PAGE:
Godfrey Chitalu

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Godfrey Chitalu
Personal information
Full name Godfrey Chitalu
Date of birth (1947-10-22)22 October 1947
Place of birth Luanshya, Northern Rhodesia
Date of death 27 April 1993(1993-04-27) (aged 45)
Place of death Atlantic Ocean, off the Gabonese coast
Playing position Forward
Youth career
1957–1959 Fisansa Youth Club
1959–1962 Kwacha I Community Centre
Senior career*
Years Team Apps (Gls)
1964–1970 Kitwe United
1971–1982 Kabwe Warriors
National team
1968–1980 Zambia 108 (79)
Teams managed
1984–1986 Kabwe Warriors
1991–1993 Kabwe Warriors
1993 Zambia
* Senior club appearances and goals counted for the domestic league only.

Godfrey Chitalu (22 October 1947 – 27 April 1993) was a Zambian footballer who is widely regarded as the greatest Zambian player ever as he holds his national team scoring record and was voted Zambian footballer of the year five times.[1][2][3][4][5][6][7][8][9][10] As well, he was selected by CAF as one of the best 200 African footballers of the past 50 years in 2006.[11]

Chitalu scored more than 100 goals in all competitions in 1972, more than Gerd Müller's total in 1972 and Lionel Messi's total in 2012, both of which are often referred to by journalist as "world records".[12][13] However, Zambian researchers found out they were actually 116 throughout the calendar year.[14] This includes 15 goals in CAF competitions, 91 goals in FAZ tournaments, 5 goals in friendly games, 3 goals in the NFL Trophy and 2 goals in the NFL Benevolent Fund Match. The research was presented in the year 2012 after Lionel Messi broke the alleged world record of Gerd Müller. Nevertheless, a FIFA spokesman declared that an official FIFA world record had never existed as they did not keep track of domestic competitions.[15]

Upon retirement, Chitalu took to coaching and was in charge of the Zambia national team when the entire squad perished in a plane crash off the coast of Gabon on 27 April 1993.

Early life[edit]

Chitalu was born in Luanshya, in the Copperbelt Province, in a tough neighbourhood called Mikomfwa where the youth got involved in various vices besides playing barefoot football. It is believed that these early experiences helped to shape his character.[16]

He studied in Mikomfwa and managed to get a place in the school team at the age of 10. Shortly afterwards, he was surprised when the Recreation Officer, Benny Evans, invited him to Fisansa Youth Club for a trial after which he started playing for the team as a center-forward.[17] Even though competition was stiff, Chitalu got into the under-15 district team and travelled to Bulawayo with the squad in 1958 as a reserve player and also took part in boxing.[17]

In 1959 he got a transfer to Kawama School in Kitwe where he switched his position to inside-left and became a regular first team player.[17] While at Kawama School, he joined the Kwacha I Community Centre team where he played at centre-forward. During his 3 years at the centre, Kwacha I remained champions in Kitwe District. Chitalu's talent was noticed by a club trainer called Tirivavi, who encouraged him to concentrate on playing football and forget about boxing so he hung up his gloves conditioned too by the fact that not many boys of his age were interested in the sport.[17]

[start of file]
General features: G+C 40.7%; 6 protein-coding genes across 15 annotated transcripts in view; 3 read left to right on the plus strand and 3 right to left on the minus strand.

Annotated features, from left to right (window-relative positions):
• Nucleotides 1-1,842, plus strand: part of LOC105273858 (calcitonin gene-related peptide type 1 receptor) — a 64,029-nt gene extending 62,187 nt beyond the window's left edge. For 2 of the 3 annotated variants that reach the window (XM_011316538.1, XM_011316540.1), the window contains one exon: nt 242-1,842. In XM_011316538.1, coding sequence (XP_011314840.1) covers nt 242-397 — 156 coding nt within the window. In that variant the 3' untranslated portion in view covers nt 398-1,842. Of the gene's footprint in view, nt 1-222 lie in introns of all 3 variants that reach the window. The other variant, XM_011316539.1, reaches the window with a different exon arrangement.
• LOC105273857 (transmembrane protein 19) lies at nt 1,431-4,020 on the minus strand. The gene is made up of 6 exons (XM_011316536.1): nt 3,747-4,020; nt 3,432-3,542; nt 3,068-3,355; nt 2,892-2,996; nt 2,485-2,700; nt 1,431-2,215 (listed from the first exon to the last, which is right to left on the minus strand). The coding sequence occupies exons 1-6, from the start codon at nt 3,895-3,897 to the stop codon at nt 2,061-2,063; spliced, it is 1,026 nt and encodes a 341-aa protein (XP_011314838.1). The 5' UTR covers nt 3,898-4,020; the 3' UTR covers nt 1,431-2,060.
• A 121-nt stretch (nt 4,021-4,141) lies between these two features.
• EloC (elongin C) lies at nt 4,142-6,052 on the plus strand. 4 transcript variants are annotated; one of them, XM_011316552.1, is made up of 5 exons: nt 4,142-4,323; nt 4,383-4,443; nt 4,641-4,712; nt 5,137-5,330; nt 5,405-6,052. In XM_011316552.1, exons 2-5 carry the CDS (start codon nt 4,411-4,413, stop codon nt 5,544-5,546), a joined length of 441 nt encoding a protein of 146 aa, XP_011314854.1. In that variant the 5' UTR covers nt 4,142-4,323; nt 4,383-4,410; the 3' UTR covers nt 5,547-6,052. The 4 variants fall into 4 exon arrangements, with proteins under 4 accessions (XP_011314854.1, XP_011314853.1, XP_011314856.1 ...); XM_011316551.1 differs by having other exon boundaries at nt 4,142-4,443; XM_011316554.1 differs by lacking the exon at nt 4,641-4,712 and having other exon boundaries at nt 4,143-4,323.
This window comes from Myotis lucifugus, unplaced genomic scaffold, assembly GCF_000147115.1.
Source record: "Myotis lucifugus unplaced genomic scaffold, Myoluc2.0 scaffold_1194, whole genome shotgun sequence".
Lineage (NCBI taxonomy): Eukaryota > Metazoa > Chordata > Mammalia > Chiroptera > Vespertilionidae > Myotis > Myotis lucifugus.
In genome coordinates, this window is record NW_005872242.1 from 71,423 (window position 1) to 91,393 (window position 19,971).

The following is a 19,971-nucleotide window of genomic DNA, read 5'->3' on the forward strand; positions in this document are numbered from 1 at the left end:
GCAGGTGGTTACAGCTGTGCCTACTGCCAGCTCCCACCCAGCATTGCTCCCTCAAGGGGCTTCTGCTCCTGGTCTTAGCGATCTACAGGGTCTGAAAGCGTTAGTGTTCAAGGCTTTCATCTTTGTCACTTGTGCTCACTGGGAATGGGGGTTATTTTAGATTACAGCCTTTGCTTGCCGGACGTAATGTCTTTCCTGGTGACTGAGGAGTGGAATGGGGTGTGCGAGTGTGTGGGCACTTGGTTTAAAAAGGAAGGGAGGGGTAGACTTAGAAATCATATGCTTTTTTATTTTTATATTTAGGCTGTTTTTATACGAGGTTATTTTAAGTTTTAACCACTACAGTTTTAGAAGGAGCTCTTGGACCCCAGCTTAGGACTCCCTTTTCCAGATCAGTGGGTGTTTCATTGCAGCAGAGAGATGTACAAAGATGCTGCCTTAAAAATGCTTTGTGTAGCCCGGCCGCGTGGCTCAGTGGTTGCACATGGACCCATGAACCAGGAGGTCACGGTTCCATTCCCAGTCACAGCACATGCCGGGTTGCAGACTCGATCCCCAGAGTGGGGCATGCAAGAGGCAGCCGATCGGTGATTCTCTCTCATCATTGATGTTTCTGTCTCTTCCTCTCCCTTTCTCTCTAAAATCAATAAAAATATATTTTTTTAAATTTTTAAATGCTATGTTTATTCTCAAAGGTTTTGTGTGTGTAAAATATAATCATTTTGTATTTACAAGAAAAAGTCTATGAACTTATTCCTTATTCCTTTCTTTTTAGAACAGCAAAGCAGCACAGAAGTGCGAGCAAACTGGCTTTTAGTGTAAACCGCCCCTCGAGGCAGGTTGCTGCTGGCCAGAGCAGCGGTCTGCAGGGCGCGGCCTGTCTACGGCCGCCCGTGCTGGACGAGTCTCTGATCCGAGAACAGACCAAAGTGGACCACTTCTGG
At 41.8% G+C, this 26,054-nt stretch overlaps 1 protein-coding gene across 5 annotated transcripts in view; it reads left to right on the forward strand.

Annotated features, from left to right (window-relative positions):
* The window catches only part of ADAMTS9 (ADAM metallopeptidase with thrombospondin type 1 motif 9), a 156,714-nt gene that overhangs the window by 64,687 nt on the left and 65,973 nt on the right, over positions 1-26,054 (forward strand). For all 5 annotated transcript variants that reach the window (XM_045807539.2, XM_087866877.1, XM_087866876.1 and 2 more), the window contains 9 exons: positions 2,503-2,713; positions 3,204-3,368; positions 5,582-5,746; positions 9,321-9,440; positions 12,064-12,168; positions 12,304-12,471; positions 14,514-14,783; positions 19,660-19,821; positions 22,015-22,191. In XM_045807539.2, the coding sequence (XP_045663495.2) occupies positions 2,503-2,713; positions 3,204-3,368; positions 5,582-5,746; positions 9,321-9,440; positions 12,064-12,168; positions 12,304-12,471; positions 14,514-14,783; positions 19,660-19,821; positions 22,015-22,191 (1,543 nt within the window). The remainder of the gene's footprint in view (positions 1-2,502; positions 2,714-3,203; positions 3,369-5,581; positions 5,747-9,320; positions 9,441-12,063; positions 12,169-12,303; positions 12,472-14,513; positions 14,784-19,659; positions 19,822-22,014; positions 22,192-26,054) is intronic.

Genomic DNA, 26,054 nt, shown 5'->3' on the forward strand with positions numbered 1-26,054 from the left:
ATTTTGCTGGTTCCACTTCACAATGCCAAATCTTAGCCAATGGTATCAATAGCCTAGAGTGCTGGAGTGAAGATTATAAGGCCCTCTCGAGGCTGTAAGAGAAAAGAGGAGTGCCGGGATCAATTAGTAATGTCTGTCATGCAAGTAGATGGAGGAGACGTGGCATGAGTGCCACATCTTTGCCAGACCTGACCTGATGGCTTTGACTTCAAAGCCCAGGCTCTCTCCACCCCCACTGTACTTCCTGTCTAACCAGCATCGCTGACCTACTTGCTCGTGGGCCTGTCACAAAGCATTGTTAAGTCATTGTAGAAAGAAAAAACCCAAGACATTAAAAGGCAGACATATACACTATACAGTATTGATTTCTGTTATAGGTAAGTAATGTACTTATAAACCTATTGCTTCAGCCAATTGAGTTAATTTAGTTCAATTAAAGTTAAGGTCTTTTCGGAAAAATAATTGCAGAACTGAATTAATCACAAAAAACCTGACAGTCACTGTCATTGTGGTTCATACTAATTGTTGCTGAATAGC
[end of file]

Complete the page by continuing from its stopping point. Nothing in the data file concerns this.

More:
In 1962, he completed his primary education and left Kitwe. He went to stay with his elder brother in Chingola and continued his studies at Mushishima Secondary School and played for the school team at inside-left.[17] Chitalu returned to Kitwe and Kwacha I in 1964 and then joined the Kitwe United reserve team after being spotted by chairman Jethro Ngwane who was looking for young talent for his team.[18][19]

Club career[edit]

Kitwe United[edit]

Chitalu spent much of the 1965 season in the reserves and was promoted to the first team at the end of the season, scoring on his debut against Rhokana United in United's last game of the season. Kitwe skipper, Emment Kapengwe, encouraged him to continue playing football.[17][19] The strong and aggressive teenager, who admired the Scottish striker Denis Law, showed plenty of skill but also had a reputation for being temperamental and rough. In his own words, "he could not stand being booted without retaliation".[17]

The following season Chitalu, now wearing the number 10 shirt for United, cemented his place in the side and was one of its leading scorers although the team could only manage a sixth-place finish. In June 1967, Zambia played three exhibition matches against the touring John Charles XI and Chitalu's performances in the matches caught the attention of Cardiff City but the anticipated offer of a contract did not materialise.[20][21]

On 8 July 1967, he made the headlines for the wrong reasons when he was sent off in a league match against City of Lusaka at Woodlands Stadium in Lusaka. After being warned several times for rough play, he was finally booked by the referee but Chitalu gave his name as Denis Law and this earned him a sending off. He refused to leave the pitch and had to be escorted off by a United official. As he was already on a warning for bad behaviour, the disciplinary committee of the Zambian NFL came down hard on him and suspended him for the rest of the season for giving the referee a false name.[18][21]

The following year, Chitalu was named club captain in a move which the media described as "the best move ever made – or the worst".[22] At 20, this made him the youngest captain in Division I and the club felt that by being named captain, he would be forced to control himself so that he could control his players.[22] Chitalu responded that it was a bit tricky for him but he was ready for the challenge and did not want to let the team down. He said each time he had committed an offence in the past, he used to question the referee but Kitwe United officials had been responsible for changing his character.[22] The move appeared to work as Chitalu's disciplinary record improved and he scored 81 goals for club and country to win the inaugural Footballer of the Year and Top Scorer awards with Kitwe United finishing fourth on the table.[23] United even reached the final of the Castle Cup which they lost to league champions Mufulira Wanderers 2–1.[24]